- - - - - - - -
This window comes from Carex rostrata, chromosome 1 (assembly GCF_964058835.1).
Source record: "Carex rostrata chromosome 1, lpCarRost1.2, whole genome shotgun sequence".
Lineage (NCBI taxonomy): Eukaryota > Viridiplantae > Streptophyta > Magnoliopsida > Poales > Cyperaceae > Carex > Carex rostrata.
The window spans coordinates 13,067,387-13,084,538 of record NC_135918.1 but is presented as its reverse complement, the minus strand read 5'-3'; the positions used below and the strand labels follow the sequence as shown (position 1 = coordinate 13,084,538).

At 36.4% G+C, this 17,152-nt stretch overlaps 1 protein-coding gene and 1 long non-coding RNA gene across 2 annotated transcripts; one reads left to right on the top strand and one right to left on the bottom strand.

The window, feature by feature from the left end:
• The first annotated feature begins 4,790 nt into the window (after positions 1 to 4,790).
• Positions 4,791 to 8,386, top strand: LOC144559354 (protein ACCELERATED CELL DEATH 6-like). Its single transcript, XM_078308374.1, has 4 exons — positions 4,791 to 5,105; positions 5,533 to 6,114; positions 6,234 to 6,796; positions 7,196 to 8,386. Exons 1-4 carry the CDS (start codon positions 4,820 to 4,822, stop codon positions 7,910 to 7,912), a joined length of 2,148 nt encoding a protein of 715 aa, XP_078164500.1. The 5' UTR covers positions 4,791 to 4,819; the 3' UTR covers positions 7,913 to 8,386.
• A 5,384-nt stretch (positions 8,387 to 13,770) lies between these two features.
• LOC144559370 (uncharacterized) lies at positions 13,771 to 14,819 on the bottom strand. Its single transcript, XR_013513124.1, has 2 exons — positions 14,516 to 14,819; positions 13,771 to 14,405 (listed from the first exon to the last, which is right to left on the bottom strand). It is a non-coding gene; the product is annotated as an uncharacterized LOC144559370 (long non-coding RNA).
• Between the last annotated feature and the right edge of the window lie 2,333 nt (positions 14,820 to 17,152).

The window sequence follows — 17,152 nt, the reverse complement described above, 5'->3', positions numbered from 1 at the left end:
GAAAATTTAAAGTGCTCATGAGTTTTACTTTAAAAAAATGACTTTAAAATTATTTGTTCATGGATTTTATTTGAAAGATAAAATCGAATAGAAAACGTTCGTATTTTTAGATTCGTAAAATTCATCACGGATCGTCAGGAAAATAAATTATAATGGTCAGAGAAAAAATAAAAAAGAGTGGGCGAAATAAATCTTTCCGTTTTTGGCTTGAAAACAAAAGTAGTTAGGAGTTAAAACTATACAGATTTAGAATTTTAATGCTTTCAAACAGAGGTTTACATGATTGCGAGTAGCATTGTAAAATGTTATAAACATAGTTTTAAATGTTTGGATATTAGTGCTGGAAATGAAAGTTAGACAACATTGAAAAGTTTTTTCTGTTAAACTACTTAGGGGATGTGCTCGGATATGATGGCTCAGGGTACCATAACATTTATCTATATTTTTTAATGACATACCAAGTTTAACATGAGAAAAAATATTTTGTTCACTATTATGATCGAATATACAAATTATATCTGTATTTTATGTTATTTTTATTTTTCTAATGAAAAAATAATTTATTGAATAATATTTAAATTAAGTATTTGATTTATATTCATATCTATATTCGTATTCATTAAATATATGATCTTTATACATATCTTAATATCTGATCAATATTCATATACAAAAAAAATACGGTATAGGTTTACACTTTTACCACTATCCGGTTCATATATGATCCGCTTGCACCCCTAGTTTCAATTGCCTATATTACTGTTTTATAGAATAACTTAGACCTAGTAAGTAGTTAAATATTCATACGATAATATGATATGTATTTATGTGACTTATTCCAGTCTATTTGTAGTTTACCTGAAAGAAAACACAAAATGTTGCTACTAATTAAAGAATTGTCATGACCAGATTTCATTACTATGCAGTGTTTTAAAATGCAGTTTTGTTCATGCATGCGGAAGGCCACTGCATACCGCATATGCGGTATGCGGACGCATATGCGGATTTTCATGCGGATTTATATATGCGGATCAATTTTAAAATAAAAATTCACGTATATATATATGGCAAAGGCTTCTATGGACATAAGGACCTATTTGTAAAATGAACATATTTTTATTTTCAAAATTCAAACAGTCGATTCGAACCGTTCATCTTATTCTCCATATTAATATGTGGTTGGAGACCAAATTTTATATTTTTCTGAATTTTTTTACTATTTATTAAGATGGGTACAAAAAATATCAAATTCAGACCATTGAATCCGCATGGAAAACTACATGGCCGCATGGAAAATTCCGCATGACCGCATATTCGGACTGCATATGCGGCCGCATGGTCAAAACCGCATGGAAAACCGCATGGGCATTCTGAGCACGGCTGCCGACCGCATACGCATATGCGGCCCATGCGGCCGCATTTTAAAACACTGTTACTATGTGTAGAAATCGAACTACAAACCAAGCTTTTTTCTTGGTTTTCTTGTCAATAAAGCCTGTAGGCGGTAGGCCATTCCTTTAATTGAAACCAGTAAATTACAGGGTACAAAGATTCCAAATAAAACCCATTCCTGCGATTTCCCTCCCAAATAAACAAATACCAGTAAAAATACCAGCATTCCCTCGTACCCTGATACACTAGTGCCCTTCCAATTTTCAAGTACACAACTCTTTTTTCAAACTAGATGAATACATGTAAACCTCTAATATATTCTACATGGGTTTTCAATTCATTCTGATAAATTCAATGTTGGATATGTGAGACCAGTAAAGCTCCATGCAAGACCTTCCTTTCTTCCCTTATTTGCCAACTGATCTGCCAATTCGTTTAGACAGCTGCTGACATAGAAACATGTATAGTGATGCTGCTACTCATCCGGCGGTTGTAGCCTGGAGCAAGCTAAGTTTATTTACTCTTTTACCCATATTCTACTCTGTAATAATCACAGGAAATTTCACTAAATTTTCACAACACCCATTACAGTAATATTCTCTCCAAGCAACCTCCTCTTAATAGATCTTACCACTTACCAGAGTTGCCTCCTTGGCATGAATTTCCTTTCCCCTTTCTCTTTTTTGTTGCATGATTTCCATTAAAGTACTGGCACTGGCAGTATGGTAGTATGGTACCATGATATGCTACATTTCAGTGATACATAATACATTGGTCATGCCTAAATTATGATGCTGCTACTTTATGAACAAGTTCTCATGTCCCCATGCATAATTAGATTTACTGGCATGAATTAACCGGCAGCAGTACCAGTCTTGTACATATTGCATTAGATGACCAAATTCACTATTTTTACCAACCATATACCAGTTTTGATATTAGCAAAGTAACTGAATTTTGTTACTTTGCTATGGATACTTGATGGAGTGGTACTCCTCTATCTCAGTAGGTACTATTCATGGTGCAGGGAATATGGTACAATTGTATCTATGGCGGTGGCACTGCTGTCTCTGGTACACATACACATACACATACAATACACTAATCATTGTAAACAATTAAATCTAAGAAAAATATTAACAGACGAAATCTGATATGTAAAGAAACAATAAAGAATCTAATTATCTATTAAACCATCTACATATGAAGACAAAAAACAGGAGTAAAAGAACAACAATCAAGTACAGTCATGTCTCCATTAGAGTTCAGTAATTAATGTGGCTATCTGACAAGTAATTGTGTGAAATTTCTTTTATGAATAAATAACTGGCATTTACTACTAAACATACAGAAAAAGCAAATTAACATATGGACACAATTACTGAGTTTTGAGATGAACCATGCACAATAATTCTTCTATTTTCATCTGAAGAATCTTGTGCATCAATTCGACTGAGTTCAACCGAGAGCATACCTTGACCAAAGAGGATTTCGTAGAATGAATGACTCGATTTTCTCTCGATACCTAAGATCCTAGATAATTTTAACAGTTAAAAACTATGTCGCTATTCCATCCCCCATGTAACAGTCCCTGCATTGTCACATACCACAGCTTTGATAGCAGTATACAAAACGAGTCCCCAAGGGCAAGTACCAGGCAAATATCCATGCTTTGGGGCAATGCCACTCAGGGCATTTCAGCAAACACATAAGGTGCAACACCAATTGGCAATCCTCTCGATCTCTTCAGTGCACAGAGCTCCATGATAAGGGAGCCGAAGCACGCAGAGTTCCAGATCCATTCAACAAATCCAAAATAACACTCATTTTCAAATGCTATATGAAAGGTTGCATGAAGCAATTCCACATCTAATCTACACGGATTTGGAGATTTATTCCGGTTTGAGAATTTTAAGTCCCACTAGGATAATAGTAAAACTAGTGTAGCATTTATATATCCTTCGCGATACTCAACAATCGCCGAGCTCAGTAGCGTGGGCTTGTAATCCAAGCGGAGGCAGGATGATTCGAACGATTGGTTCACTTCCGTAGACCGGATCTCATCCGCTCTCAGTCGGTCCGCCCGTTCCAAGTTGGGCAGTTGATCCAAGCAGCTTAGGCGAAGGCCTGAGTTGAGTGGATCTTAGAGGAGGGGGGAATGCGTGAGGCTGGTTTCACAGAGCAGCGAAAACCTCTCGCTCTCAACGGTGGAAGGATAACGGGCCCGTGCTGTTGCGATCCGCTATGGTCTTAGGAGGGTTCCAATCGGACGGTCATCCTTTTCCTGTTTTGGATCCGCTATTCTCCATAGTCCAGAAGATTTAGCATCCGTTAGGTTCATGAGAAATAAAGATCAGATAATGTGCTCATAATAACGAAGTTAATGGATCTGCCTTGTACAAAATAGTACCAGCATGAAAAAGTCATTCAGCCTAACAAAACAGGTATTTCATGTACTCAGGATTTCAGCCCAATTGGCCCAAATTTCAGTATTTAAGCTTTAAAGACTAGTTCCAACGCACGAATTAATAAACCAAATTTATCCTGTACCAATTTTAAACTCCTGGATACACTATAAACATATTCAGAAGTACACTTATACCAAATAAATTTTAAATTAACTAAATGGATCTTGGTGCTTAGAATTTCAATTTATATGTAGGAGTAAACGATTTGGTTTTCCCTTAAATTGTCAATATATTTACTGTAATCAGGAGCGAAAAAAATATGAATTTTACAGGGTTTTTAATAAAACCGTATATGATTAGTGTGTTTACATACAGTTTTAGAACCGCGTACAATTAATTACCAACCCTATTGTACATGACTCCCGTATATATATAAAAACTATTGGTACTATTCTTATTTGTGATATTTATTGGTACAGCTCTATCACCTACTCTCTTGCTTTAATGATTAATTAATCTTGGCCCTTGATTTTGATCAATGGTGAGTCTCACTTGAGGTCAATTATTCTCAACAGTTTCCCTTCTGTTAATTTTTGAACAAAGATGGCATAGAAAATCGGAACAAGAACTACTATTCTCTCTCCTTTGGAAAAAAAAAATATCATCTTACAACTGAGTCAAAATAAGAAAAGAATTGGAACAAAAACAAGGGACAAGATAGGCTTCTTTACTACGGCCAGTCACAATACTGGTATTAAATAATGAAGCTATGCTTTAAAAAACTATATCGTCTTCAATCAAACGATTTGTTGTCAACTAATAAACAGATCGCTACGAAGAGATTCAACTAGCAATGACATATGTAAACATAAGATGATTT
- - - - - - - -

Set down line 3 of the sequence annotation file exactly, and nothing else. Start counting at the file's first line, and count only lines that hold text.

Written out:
Lineage (NCBI taxonomy): Eukaryota > Viridiplantae > Streptophyta > Magnoliopsida > Poales > Cyperaceae > Carex > Carex rostrata.